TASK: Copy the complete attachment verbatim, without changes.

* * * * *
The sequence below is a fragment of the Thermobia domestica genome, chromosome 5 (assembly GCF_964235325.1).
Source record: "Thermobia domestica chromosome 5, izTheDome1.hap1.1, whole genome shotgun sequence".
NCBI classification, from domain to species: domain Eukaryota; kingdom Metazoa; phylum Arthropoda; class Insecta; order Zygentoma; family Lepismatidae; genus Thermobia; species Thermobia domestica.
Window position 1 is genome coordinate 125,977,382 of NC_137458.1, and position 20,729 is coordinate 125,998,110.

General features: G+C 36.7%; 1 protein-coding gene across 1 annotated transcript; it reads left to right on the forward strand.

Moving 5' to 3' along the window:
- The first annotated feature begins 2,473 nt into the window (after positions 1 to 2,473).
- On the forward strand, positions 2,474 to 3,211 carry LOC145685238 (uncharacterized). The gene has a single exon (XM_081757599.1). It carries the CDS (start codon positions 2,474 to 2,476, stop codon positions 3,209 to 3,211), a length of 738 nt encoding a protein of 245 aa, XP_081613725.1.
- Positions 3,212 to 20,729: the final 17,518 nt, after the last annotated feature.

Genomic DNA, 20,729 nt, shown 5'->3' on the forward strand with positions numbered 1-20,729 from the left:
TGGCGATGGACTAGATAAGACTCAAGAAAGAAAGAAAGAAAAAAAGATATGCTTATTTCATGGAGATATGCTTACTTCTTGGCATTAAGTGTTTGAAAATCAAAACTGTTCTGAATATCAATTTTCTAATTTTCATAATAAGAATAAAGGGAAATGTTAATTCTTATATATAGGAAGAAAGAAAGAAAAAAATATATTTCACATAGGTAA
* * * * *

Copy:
The sequence below is a fragment of the Thermobia domestica genome, chromosome 5 (assembly GCF_964235325.1).
Source record: "Thermobia domestica chromosome 5, izTheDome1.hap1.1, whole genome shotgun sequence".
NCBI classification, from domain to species: domain Eukaryota; kingdom Metazoa; phylum Arthropoda; class Insecta; order Zygentoma; family Lepismatidae; genus Thermobia; species Thermobia domestica.
Window position 1 is genome coordinate 125,977,382 of NC_137458.1, and position 20,729 is coordinate 125,998,110.

General features: G+C 36.7%; 1 protein-coding gene across 1 annotated transcript; it reads left to right on the forward strand.

Moving 5' to 3' along the window:
- The first annotated feature begins 2,473 nt into the window (after positions 1 to 2,473).
- On the forward strand, positions 2,474 to 3,211 carry LOC145685238 (uncharacterized). The gene has a single exon (XM_081757599.1). It carries the CDS (start codon positions 2,474 to 2,476, stop codon positions 3,209 to 3,211), a length of 738 nt encoding a protein of 245 aa, XP_081613725.1.
- Positions 3,212 to 20,729: the final 17,518 nt, after the last annotated feature.

Genomic DNA, 20,729 nt, shown 5'->3' on the forward strand with positions numbered 1-20,729 from the left:
TGGCGATGGACTAGATAAGACTCAAGAAAGAAAGAAAGAAAAAAAGATATGCTTATTTCATGGAGATATGCTTACTTCTTGGCATTAAGTGTTTGAAAATCAAAACTGTTCTGAATATCAATTTTCTAATTTTCATAATAAGAATAAAGGGAAATGTTAATTCTTATATATAGGAAGAAAGAAAGAAAAAAATATATTTCACATAGGTAA